How the habitants of New York City became NYC residents
In the years leading up to the 2008 financial crisis, New York was a booming city of residents, but it was also home to a thriving housing industry.
The housing bubble began to burst in late 2008, and the city was left with the largest housing bust in its history.
Today, the city is on pace to become the most expensive city in the world to live in.
For residents like Iza, who was born in the mid-1980s, living in Manhattan was a privilege.
“I’ve never been to a foreign country,” he said.
“So I thought, I have to be able to do something that I really enjoy.”
Iza’s parents moved from Russia in 1978, and he grew up in New York, working as a busboy at a subway station.
His father was a salesman at a shoe store, and Iza grew up around sports, movie theaters, and fashion.
“A lot of people had a tough time, but I was always surrounded by people who helped me with my studies and my career,” he explained.
“It was my home.”
Izzie, Iza and I spent the next five years living in New Jersey, where I had to leave high school and attend college, before eventually moving back to New York in 2017.
“You have a lot of different people in the neighborhood,” Izz, Izz’s wife, told me.
“But I’m here, and so is my son.
I think that’s a big part of why we got here.”
It’s an apt metaphor for New York.
In the first three months of 2017, the number of people moving into the city dropped by a third from its peak of 5.7 million people in 2017, according to census data.
According to New Yorkers who moved to the city between January and March of this year, the vast majority of them left because they were priced out of the market.
“The market is collapsing,” Iza said.
Izzie explained that the New York housing market has been on a downward spiral since the financial crisis began.
For years, the real estate market in the city has been very expensive, with median sales prices climbing at an average annual rate of about $1.6 million.
In 2017, New Yorkers spent $7,800 per person on rent, more than double the average rent for all of the US.
Izz said the city’s high housing prices have been exacerbated by a combination of factors, including a lack of affordable housing.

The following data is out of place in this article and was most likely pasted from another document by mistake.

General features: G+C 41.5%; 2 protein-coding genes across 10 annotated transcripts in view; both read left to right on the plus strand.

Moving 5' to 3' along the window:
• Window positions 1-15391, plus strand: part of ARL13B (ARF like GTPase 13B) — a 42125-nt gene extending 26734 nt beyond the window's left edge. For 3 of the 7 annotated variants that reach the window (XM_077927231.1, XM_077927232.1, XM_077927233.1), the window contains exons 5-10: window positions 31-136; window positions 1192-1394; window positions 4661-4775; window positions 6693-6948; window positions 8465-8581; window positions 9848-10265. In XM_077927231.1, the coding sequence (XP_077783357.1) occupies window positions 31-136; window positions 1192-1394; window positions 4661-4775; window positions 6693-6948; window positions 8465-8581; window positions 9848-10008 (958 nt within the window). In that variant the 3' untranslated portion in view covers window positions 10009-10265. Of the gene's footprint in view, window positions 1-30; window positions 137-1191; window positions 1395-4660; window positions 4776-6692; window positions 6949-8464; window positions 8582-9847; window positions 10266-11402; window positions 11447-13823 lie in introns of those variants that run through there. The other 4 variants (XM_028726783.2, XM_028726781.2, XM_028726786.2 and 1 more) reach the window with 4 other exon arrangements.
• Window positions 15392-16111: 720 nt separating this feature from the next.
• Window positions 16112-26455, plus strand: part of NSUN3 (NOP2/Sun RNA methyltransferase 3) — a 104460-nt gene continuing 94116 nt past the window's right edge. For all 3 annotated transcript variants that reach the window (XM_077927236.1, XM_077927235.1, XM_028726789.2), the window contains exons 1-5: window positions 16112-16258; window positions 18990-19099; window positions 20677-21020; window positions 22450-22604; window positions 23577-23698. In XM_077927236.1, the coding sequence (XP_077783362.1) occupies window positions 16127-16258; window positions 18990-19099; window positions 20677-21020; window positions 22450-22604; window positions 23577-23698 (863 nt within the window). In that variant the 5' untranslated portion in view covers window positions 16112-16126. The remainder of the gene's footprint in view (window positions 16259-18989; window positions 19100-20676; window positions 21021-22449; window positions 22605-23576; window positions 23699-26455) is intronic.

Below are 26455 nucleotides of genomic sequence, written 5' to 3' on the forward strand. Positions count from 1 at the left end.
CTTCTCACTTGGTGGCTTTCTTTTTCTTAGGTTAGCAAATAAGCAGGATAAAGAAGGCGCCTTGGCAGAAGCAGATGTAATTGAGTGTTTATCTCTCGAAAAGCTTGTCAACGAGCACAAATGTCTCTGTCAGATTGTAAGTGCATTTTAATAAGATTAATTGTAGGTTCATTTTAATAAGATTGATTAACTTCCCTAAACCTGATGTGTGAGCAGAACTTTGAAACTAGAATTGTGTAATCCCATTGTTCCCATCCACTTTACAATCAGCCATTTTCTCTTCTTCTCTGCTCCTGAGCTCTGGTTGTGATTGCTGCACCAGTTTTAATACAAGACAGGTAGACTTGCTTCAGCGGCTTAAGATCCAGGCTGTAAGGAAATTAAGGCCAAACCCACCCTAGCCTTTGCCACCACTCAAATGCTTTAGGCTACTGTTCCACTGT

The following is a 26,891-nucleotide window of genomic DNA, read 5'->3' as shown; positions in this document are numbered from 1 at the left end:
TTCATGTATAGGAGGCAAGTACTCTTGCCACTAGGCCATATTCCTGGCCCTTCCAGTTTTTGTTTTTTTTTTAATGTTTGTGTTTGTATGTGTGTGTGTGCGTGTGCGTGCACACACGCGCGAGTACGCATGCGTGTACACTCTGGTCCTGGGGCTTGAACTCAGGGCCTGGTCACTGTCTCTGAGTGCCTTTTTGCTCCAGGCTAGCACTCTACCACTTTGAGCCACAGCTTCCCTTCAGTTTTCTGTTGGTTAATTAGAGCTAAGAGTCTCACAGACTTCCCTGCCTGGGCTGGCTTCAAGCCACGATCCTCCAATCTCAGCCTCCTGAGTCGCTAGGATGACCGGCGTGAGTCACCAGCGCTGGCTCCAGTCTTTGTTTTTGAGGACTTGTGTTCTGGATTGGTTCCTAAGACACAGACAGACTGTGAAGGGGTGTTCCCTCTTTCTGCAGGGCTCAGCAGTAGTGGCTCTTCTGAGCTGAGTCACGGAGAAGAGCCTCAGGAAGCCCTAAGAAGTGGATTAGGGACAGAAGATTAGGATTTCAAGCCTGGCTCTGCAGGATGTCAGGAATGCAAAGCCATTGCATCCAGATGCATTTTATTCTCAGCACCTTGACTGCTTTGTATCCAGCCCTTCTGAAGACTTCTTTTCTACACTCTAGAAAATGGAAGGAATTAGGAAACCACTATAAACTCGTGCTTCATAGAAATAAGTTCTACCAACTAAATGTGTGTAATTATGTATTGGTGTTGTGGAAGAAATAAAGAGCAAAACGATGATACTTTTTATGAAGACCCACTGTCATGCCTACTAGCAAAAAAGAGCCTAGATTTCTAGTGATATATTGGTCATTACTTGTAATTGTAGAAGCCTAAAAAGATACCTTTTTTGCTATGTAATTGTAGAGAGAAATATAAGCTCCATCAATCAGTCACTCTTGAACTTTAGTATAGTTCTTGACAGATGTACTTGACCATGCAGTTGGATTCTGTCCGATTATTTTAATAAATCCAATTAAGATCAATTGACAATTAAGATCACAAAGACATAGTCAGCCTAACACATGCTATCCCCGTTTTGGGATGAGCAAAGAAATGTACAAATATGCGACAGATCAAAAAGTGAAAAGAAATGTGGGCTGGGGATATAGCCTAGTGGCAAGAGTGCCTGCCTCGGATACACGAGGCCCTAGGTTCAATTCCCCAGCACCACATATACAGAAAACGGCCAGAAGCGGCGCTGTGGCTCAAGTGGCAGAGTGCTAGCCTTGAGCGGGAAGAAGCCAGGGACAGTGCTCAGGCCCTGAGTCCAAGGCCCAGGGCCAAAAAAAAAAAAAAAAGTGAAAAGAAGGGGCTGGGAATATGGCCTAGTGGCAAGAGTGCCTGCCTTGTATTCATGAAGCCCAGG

“There’s no place that’s affordable for everybody in the City, and people are priced out,” Iz said.
And, of course, the influx of foreign nationals, many of whom came here with the hopes of finding a better life, has led to the construction of a large influx of immigrants.
“They have no idea how to integrate here,” Ize said.
New York’s growing diversity of immigrants has also caused tension between the city and the rest of the country.
The city has a high percentage of residents of mixed race, but many are from immigrant families and are worried about being perceived as foreign.
“This is a city that’s built for white people, and now we have to worry about people of color,” Izy said.
It has been the subject of a national debate.
In September of last year, President Donald Trump’s administration put a moratorium on new immigrants from seven Muslim-majority countries, saying the measures were necessary to protect the country from the threat of terrorism.
But critics of Trump’s ban said that the measures hurt New York because it is home to immigrants and people from minority groups.
New York City Councilman Scott Waguespack, a Democrat, argued that the new restrictions are unfair to the immigrant communities that make up New York and that they violate federal immigration law.
“If you’re a legal resident, you can’t be in the country illegally,” Waguesamp said.